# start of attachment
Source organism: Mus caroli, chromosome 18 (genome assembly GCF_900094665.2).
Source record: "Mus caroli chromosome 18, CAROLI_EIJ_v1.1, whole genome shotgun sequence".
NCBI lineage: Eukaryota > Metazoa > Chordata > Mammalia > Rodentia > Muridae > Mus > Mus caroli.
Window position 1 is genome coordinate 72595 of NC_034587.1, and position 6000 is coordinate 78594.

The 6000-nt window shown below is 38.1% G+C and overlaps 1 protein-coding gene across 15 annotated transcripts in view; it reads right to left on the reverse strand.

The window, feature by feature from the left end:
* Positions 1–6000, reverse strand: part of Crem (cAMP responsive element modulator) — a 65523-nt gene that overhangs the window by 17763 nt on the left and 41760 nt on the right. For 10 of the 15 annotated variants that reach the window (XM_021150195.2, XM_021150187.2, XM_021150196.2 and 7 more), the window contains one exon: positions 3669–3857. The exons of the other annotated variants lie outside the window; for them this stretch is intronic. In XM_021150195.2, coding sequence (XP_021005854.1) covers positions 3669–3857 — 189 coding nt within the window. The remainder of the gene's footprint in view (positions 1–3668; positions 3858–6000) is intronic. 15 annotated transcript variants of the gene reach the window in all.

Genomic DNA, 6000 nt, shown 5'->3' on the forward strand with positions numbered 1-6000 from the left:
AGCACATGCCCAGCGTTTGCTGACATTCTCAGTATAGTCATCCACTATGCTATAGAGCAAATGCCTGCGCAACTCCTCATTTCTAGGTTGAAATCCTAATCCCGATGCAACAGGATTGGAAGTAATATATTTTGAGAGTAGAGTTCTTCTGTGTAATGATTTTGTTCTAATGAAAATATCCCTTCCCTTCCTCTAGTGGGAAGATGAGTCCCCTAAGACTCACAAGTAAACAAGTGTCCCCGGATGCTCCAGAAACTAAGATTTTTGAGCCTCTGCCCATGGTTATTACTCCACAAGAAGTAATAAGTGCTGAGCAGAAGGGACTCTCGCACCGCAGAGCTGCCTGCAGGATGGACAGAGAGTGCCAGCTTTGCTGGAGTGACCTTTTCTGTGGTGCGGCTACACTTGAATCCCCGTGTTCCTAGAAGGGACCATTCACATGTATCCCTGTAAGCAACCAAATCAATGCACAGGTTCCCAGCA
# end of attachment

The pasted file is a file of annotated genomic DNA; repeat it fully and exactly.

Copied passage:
Source organism: Mus caroli, chromosome 18 (genome assembly GCF_900094665.2).
Source record: "Mus caroli chromosome 18, CAROLI_EIJ_v1.1, whole genome shotgun sequence".
NCBI lineage: Eukaryota > Metazoa > Chordata > Mammalia > Rodentia > Muridae > Mus > Mus caroli.
Window position 1 is genome coordinate 72595 of NC_034587.1, and position 6000 is coordinate 78594.

The 6000-nt window shown below is 38.1% G+C and overlaps 1 protein-coding gene across 15 annotated transcripts in view; it reads right to left on the reverse strand.

The window, feature by feature from the left end:
* Positions 1–6000, reverse strand: part of Crem (cAMP responsive element modulator) — a 65523-nt gene that overhangs the window by 17763 nt on the left and 41760 nt on the right. For 10 of the 15 annotated variants that reach the window (XM_021150195.2, XM_021150187.2, XM_021150196.2 and 7 more), the window contains one exon: positions 3669–3857. The exons of the other annotated variants lie outside the window; for them this stretch is intronic. In XM_021150195.2, coding sequence (XP_021005854.1) covers positions 3669–3857 — 189 coding nt within the window. The remainder of the gene's footprint in view (positions 1–3668; positions 3858–6000) is intronic. 15 annotated transcript variants of the gene reach the window in all.

Genomic DNA, 6000 nt, shown 5'->3' on the forward strand with positions numbered 1-6000 from the left:
AGCACATGCCCAGCGTTTGCTGACATTCTCAGTATAGTCATCCACTATGCTATAGAGCAAATGCCTGCGCAACTCCTCATTTCTAGGTTGAAATCCTAATCCCGATGCAACAGGATTGGAAGTAATATATTTTGAGAGTAGAGTTCTTCTGTGTAATGATTTTGTTCTAATGAAAATATCCCTTCCCTTCCTCTAGTGGGAAGATGAGTCCCCTAAGACTCACAAGTAAACAAGTGTCCCCGGATGCTCCAGAAACTAAGATTTTTGAGCCTCTGCCCATGGTTATTACTCCACAAGAAGTAATAAGTGCTGAGCAGAAGGGACTCTCGCACCGCAGAGCTGCCTGCAGGATGGACAGAGAGTGCCAGCTTTGCTGGAGTGACCTTTTCTGTGGTGCGGCTACACTTGAATCCCCGTGTTCCTAGAAGGGACCATTCACATGTATCCCTGTAAGCAACCAAATCAATGCACAGGTTCCCAGCA